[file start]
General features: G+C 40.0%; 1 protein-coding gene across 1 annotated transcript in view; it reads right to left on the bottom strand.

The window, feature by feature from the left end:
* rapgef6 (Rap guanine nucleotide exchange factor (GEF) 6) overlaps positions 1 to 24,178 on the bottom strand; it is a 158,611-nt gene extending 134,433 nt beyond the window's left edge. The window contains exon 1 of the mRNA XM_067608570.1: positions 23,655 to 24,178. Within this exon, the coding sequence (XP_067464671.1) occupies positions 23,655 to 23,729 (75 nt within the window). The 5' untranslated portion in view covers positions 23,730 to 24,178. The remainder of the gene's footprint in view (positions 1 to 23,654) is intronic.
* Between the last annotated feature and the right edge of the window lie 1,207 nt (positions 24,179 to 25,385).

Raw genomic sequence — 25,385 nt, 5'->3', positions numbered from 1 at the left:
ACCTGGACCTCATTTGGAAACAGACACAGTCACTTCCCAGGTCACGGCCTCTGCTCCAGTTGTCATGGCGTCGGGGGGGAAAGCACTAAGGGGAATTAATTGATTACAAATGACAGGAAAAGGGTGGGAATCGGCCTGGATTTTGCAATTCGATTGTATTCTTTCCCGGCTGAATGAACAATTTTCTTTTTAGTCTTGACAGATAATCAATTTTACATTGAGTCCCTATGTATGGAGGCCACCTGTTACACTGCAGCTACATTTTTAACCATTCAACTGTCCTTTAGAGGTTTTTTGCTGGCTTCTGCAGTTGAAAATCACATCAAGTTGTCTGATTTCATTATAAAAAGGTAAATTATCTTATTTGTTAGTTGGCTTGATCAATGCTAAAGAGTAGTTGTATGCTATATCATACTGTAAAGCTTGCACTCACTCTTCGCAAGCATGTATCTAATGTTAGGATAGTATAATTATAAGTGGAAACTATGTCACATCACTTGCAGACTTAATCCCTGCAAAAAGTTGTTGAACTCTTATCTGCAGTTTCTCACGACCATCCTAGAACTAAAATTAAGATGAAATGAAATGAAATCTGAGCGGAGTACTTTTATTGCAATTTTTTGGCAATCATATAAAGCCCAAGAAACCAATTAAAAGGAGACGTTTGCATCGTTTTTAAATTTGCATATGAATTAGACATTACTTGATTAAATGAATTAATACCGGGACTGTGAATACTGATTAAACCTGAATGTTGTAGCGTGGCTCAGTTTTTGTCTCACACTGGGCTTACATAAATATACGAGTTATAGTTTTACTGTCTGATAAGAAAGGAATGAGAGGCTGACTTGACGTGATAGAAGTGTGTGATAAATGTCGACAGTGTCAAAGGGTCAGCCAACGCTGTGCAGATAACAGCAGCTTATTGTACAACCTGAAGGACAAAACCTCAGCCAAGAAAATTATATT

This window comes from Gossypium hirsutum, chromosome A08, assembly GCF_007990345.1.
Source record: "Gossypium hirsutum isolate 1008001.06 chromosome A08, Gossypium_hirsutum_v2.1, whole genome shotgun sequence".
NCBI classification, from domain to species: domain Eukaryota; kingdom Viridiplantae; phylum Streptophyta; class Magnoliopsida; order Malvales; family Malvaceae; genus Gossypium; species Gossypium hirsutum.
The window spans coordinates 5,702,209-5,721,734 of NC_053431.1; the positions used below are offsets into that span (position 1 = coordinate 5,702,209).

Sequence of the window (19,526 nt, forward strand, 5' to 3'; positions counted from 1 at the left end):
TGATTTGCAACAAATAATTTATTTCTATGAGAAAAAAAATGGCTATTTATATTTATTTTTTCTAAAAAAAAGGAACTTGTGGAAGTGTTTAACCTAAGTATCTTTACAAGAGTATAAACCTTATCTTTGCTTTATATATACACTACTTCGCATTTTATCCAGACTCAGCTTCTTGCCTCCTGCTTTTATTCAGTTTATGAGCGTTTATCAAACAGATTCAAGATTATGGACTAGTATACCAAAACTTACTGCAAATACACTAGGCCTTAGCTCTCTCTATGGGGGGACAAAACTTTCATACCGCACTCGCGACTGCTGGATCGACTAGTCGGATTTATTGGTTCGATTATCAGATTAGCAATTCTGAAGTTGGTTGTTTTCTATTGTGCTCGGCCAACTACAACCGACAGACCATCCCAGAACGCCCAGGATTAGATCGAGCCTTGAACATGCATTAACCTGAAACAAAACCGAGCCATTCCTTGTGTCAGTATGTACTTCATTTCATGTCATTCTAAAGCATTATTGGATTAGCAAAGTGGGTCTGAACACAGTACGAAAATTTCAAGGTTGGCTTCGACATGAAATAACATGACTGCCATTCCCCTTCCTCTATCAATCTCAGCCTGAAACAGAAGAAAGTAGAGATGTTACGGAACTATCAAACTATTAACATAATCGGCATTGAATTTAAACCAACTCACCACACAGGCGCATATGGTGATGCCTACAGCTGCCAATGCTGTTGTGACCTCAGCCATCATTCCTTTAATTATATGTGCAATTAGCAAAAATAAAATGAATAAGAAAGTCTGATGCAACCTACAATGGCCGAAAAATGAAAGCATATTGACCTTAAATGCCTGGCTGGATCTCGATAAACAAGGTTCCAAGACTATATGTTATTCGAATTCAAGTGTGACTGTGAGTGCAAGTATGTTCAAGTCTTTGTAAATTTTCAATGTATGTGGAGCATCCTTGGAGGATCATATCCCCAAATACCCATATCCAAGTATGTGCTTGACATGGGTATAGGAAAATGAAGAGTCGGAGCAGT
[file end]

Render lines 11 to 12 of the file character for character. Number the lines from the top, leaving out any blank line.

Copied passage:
Sequence of the window (19,526 nt, forward strand, 5' to 3'; positions counted from 1 at the left end):
TGATTTGCAACAAATAATTTATTTCTATGAGAAAAAAAATGGCTATTTATATTTATTTTTTCTAAAAAAAAGGAACTTGTGGAAGTGTTTAACCTAAGTATCTTTACAAGAGTATAAACCTTATCTTTGCTTTATATATACACTACTTCGCATTTTATCCAGACTCAGCTTCTTGCCTCCTGCTTTTATTCAGTTTATGAGCGTTTATCAAACAGATTCAAGATTATGGACTAGTATACCAAAACTTACTGCAAATACACTAGGCCTTAGCTCTCTCTATGGGGGGACAAAACTTTCATACCGCACTCGCGACTGCTGGATCGACTAGTCGGATTTATTGGTTCGATTATCAGATTAGCAATTCTGAAGTTGGTTGTTTTCTATTGTGCTCGGCCAACTACAACCGACAGACCATCCCAGAACGCCCAGGATTAGATCGAGCCTTGAACATGCATTAACCTGAAACAAAACCGAGCCATTCCTTGTGTCAGTATGTACTTCATTTCATGTCATTCTAAAGCATTATTGGATTAGCAAAGTGGGTCTGAACACAGTACGAAAATTTCAAGGTTGGCTTCGACATGAAATAACATGACTGCCATTCCCCTTCCTCTATCAATCTCAGCCTGAAACAGAAGAAAGTAGAGATGTTACGGAACTATCAAACTATTAACATAATCGGCATTGAATTTAAACCAACTCACCACACAGGCGCATATGGTGATGCCTACAGCTGCCAATGCTGTTGTGACCTCAGCCATCATTCCTTTAATTATATGTGCAATTAGCAAAAATAAAATGAATAAGAAAGTCTGATGCAACCTACAATGGCCGAAAAATGAAAGCATATTGACCTTAAATGCCTGGCTGGATCTCGATAAACAAGGTTCCAAGACTATATGTTATTCGAATTCAAGTGTGACTGTGAGTGCAAGTATGTTCAAGTCTTTGTAAATTTTCAATGTATGTGGAGCATCCTTGGAGGATCATATCCCCAAATACCCATATCCAAGTATGTGCTTGACATGGGTATAGGAAAATGAAGAGTCGGAGCAGT